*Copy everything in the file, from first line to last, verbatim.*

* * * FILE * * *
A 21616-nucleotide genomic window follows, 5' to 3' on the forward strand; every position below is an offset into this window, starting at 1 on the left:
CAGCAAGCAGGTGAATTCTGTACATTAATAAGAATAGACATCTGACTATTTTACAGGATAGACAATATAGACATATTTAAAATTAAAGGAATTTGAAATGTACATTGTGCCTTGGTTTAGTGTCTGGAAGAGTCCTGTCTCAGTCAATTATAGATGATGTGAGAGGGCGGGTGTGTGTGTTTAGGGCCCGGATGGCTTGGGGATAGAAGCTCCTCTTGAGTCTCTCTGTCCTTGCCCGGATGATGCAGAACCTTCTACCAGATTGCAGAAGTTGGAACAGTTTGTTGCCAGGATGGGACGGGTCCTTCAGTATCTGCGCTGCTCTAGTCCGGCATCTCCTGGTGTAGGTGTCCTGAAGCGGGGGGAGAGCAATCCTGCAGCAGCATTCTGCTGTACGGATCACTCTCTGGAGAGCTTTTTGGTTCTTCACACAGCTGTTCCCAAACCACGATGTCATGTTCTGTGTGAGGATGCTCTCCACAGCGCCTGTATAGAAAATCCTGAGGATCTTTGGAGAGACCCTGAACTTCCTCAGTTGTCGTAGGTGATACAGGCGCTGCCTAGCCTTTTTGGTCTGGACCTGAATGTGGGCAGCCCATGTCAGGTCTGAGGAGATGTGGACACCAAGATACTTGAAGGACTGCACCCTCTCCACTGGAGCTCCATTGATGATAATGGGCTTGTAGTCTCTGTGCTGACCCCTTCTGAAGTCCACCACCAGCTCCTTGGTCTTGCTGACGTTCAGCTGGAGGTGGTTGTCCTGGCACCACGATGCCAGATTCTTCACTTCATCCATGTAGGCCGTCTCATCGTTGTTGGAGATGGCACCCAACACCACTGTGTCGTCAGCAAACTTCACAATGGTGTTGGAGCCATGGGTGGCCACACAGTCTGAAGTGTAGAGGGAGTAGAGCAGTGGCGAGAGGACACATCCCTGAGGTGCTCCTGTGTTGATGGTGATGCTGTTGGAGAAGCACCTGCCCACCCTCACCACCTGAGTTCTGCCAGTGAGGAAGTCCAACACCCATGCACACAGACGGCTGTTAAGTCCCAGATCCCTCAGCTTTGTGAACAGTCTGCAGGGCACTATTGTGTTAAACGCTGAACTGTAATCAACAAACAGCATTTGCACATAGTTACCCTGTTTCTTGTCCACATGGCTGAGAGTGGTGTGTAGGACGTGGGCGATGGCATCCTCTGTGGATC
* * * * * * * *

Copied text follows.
A 21616-nucleotide genomic window follows, 5' to 3' on the forward strand; every position below is an offset into this window, starting at 1 on the left:
CAGCAAGCAGGTGAATTCTGTACATTAATAAGAATAGACATCTGACTATTTTACAGGATAGACAATATAGACATATTTAAAATTAAAGGAATTTGAAATGTACATTGTGCCTTGGTTTAGTGTCTGGAAGAGTCCTGTCTCAGTCAATTATAGATGATGTGAGAGGGCGGGTGTGTGTGTTTAGGGCCCGGATGGCTTGGGGATAGAAGCTCCTCTTGAGTCTCTCTGTCCTTGCCCGGATGATGCAGAACCTTCTACCAGATTGCAGAAGTTGGAACAGTTTGTTGCCAGGATGGGACGGGTCCTTCAGTATCTGCGCTGCTCTAGTCCGGCATCTCCTGGTGTAGGTGTCCTGAAGCGGGGGGAGAGCAATCCTGCAGCAGCATTCTGCTGTACGGATCACTCTCTGGAGAGCTTTTTGGTTCTTCACACAGCTGTTCCCAAACCACGATGTCATGTTCTGTGTGAGGATGCTCTCCACAGCGCCTGTATAGAAAATCCTGAGGATCTTTGGAGAGACCCTGAACTTCCTCAGTTGTCGTAGGTGATACAGGCGCTGCCTAGCCTTTTTGGTCTGGACCTGAATGTGGGCAGCCCATGTCAGGTCTGAGGAGATGTGGACACCAAGATACTTGAAGGACTGCACCCTCTCCACTGGAGCTCCATTGATGATAATGGGCTTGTAGTCTCTGTGCTGACCCCTTCTGAAGTCCACCACCAGCTCCTTGGTCTTGCTGACGTTCAGCTGGAGGTGGTTGTCCTGGCACCACGATGCCAGATTCTTCACTTCATCCATGTAGGCCGTCTCATCGTTGTTGGAGATGGCACCCAACACCACTGTGTCGTCAGCAAACTTCACAATGGTGTTGGAGCCATGGGTGGCCACACAGTCTGAAGTGTAGAGGGAGTAGAGCAGTGGCGAGAGGACACATCCCTGAGGTGCTCCTGTGTTGATGGTGATGCTGTTGGAGAAGCACCTGCCCACCCTCACCACCTGAGTTCTGCCAGTGAGGAAGTCCAACACCCATGCACACAGACGGCTGTTAAGTCCCAGATCCCTCAGCTTTGTGAACAGTCTGCAGGGCACTATTGTGTTAAACGCTGAACTGTAATCAACAAACAGCATTTGCACATAGTTACCCTGTTTCTTGTCCACATGGCTGAGAGTGGTGTGTAGGACGTGGGCGATGGCATCCTCTGTGGATC